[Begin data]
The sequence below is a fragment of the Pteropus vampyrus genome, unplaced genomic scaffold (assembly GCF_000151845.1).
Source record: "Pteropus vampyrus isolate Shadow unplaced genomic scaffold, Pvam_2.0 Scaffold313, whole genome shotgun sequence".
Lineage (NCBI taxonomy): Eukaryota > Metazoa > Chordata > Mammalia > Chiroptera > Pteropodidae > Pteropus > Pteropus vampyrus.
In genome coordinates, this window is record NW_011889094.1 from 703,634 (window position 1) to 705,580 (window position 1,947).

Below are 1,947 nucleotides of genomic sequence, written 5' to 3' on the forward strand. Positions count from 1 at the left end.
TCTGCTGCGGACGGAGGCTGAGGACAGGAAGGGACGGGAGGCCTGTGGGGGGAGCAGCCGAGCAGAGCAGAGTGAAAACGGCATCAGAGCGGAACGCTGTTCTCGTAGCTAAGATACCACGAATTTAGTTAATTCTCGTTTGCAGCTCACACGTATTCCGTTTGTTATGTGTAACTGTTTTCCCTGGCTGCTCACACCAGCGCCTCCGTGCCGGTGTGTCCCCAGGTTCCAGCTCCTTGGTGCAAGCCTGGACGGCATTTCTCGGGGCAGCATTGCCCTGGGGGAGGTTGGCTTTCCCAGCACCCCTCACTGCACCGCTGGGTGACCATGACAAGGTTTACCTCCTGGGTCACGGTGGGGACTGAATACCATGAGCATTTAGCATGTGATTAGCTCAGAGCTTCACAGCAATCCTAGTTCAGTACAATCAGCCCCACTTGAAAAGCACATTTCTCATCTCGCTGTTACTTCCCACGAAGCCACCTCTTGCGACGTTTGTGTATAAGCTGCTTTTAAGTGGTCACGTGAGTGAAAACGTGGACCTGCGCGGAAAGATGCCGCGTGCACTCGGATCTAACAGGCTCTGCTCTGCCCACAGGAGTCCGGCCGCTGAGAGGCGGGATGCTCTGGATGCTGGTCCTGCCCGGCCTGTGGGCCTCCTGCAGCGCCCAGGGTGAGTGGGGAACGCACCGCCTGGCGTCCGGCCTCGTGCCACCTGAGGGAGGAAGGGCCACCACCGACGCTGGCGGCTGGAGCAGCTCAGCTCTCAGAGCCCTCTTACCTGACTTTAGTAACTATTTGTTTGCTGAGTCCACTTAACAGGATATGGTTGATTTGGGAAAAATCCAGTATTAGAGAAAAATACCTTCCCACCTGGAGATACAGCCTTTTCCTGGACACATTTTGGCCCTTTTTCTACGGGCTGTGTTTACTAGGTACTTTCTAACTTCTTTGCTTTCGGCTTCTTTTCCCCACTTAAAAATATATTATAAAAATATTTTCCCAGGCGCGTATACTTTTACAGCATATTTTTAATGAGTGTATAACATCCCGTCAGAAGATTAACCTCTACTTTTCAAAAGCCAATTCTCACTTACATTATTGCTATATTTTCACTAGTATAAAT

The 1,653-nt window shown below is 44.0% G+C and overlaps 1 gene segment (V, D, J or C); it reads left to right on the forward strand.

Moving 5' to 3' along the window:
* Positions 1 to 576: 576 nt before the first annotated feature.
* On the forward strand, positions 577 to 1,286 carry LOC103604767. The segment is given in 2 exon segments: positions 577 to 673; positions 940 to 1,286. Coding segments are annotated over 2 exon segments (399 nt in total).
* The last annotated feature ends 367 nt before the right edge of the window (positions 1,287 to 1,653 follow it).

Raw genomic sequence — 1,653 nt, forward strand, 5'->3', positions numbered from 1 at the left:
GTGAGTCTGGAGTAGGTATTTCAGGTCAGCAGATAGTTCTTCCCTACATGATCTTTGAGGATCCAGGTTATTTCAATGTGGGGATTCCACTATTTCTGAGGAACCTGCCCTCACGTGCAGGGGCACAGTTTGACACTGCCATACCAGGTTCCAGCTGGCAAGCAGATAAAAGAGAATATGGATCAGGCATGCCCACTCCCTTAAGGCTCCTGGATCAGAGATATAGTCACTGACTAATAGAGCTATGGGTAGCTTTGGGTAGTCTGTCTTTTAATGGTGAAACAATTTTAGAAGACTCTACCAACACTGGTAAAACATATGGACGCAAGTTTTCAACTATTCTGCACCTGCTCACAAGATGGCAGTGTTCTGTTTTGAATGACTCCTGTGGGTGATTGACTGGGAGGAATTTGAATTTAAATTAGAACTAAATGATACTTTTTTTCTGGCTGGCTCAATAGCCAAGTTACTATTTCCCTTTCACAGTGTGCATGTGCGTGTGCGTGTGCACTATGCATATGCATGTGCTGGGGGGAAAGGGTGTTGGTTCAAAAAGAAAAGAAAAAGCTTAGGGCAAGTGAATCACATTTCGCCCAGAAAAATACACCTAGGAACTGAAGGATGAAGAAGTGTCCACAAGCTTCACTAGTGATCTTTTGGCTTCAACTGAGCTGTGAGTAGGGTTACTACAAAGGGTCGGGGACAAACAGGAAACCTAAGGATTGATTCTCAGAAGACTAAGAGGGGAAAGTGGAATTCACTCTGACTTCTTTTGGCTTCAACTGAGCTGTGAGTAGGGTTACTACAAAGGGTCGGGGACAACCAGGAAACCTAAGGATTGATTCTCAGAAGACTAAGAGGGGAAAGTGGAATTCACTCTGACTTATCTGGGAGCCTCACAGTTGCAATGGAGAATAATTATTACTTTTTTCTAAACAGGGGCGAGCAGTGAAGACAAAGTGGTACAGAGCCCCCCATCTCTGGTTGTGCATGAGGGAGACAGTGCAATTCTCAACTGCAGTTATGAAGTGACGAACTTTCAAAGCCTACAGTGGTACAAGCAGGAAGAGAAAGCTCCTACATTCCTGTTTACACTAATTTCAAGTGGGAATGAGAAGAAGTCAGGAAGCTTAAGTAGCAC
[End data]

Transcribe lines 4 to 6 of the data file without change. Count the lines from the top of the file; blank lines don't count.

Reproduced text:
In genome coordinates, this window is record NW_011889094.1 from 703,634 (window position 1) to 705,580 (window position 1,947).

Below are 1,947 nucleotides of genomic sequence, written 5' to 3' on the forward strand. Positions count from 1 at the left end.
TCTGCTGCGGACGGAGGCTGAGGACAGGAAGGGACGGGAGGCCTGTGGGGGGAGCAGCCGAGCAGAGCAGAGTGAAAACGGCATCAGAGCGGAACGCTGTTCTCGTAGCTAAGATACCACGAATTTAGTTAATTCTCGTTTGCAGCTCACACGTATTCCGTTTGTTATGTGTAACTGTTTTCCCTGGCTGCTCACACCAGCGCCTCCGTGCCGGTGTGTCCCCAGGTTCCAGCTCCTTGGTGCAAGCCTGGACGGCATTTCTCGGGGCAGCATTGCCCTGGGGGAGGTTGGCTTTCCCAGCACCCCTCACTGCACCGCTGGGTGACCATGACAAGGTTTACCTCCTGGGTCACGGTGGGGACTGAATACCATGAGCATTTAGCATGTGATTAGCTCAGAGCTTCACAGCAATCCTAGTTCAGTACAATCAGCCCCACTTGAAAAGCACATTTCTCATCTCGCTGTTACTTCCCACGAAGCCACCTCTTGCGACGTTTGTGTATAAGCTGCTTTTAAGTGGTCACGTGAGTGAAAACGTGGACCTGCGCGGAAAGATGCCGCGTGCACTCGGATCTAACAGGCTCTGCTCTGCCCACAGGAGTCCGGCCGCTGAGAGGCGGGATGCTCTGGATGCTGGTCCTGCCCGGCCTGTGGGCCTCCTGCAGCGCCCAGGGTGAGTGGGGAACGCACCGCCTGGCGTCCGGCCTCGTGCCACCTGAGGGAGGAAGGGCCACCACCGACGCTGGCGGCTGGAGCAGCTCAGCTCTCAGAGCCCTCTTACCTGACTTTAGTAACTATTTGTTTGCTGAGTCCACTTAACAGGATATGGTTGATTTGGGAAAAATCCAGTATTAGAGAAAAATACCTTCCCACCTGGAGATACAGCCTTTTCCTGGACACATTTTGGCCCTTTTTCTACGGGCTGTGTTTACTAGGTACTTTCTAACTTCTTTGCTTTCGGCTTCTTTTCCCCACTTAAAAATATATTATAAAAATATTTTCCCAGGCGCGTATACTTTTACAGCATATTTTTAATGAGTGTATAACATCCCGTCAGAAGATTAACCTCTACTTTTCAAAAGCCAATTCTCACTTACATTATTGCTATATTTTCACTAGTATAAAT